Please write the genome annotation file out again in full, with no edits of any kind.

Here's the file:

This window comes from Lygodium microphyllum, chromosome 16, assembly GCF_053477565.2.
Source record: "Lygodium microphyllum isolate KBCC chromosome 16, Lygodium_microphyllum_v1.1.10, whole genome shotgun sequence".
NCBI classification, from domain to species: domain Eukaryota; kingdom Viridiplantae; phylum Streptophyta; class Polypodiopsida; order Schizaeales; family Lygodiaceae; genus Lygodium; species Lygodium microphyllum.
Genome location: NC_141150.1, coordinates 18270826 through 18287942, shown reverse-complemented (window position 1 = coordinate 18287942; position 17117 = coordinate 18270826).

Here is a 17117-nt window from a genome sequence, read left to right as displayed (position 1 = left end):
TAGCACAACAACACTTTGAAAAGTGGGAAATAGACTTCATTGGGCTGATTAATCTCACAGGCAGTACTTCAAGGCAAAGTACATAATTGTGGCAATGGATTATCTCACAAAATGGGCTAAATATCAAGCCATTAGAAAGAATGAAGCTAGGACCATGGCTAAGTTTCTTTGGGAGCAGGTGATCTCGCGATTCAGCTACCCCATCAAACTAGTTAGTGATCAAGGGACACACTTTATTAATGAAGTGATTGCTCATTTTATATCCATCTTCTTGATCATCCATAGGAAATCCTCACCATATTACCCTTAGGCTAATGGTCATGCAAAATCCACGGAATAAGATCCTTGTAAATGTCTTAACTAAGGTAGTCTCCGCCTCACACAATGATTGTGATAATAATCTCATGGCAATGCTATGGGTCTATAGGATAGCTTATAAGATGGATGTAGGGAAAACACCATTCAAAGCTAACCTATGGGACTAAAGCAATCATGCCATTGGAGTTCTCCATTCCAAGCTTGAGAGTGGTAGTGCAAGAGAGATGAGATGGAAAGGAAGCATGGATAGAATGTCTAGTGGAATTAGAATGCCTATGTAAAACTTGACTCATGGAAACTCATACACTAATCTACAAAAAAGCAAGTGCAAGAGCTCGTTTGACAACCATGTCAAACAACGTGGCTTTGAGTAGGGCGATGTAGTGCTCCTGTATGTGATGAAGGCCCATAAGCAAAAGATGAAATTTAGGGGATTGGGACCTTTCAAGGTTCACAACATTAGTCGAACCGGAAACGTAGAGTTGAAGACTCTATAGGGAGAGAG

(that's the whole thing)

This window comes from Lygodium microphyllum, chromosome 16, assembly GCF_053477565.2.
Source record: "Lygodium microphyllum isolate KBCC chromosome 16, Lygodium_microphyllum_v1.1.10, whole genome shotgun sequence".
NCBI classification, from domain to species: domain Eukaryota; kingdom Viridiplantae; phylum Streptophyta; class Polypodiopsida; order Schizaeales; family Lygodiaceae; genus Lygodium; species Lygodium microphyllum.
Genome location: NC_141150.1, coordinates 18270826 through 18287942, shown reverse-complemented (window position 1 = coordinate 18287942; position 17117 = coordinate 18270826).

Here is a 17117-nt window from a genome sequence, read left to right as displayed (position 1 = left end):
TAGCACAACAACACTTTGAAAAGTGGGAAATAGACTTCATTGGGCTGATTAATCTCACAGGCAGTACTTCAAGGCAAAGTACATAATTGTGGCAATGGATTATCTCACAAAATGGGCTAAATATCAAGCCATTAGAAAGAATGAAGCTAGGACCATGGCTAAGTTTCTTTGGGAGCAGGTGATCTCGCGATTCAGCTACCCCATCAAACTAGTTAGTGATCAAGGGACACACTTTATTAATGAAGTGATTGCTCATTTTATATCCATCTTCTTGATCATCCATAGGAAATCCTCACCATATTACCCTTAGGCTAATGGTCATGCAAAATCCACGGAATAAGATCCTTGTAAATGTCTTAACTAAGGTAGTCTCCGCCTCACACAATGATTGTGATAATAATCTCATGGCAATGCTATGGGTCTATAGGATAGCTTATAAGATGGATGTAGGGAAAACACCATTCAAAGCTAACCTATGGGACTAAAGCAATCATGCCATTGGAGTTCTCCATTCCAAGCTTGAGAGTGGTAGTGCAAGAGAGATGAGATGGAAAGGAAGCATGGATAGAATGTCTAGTGGAATTAGAATGCCTATGTAAAACTTGACTCATGGAAACTCATACACTAATCTACAAAAAAGCAAGTGCAAGAGCTCGTTTGACAACCATGTCAAACAACGTGGCTTTGAGTAGGGCGATGTAGTGCTCCTGTATGTGATGAAGGCCCATAAGCAAAAGATGAAATTTAGGGGATTGGGACCTTTCAAGGTTCACAACATTAGTCGAACCGGAAACGTAGAGTTGAAGACTCTATAGGGAGAGAG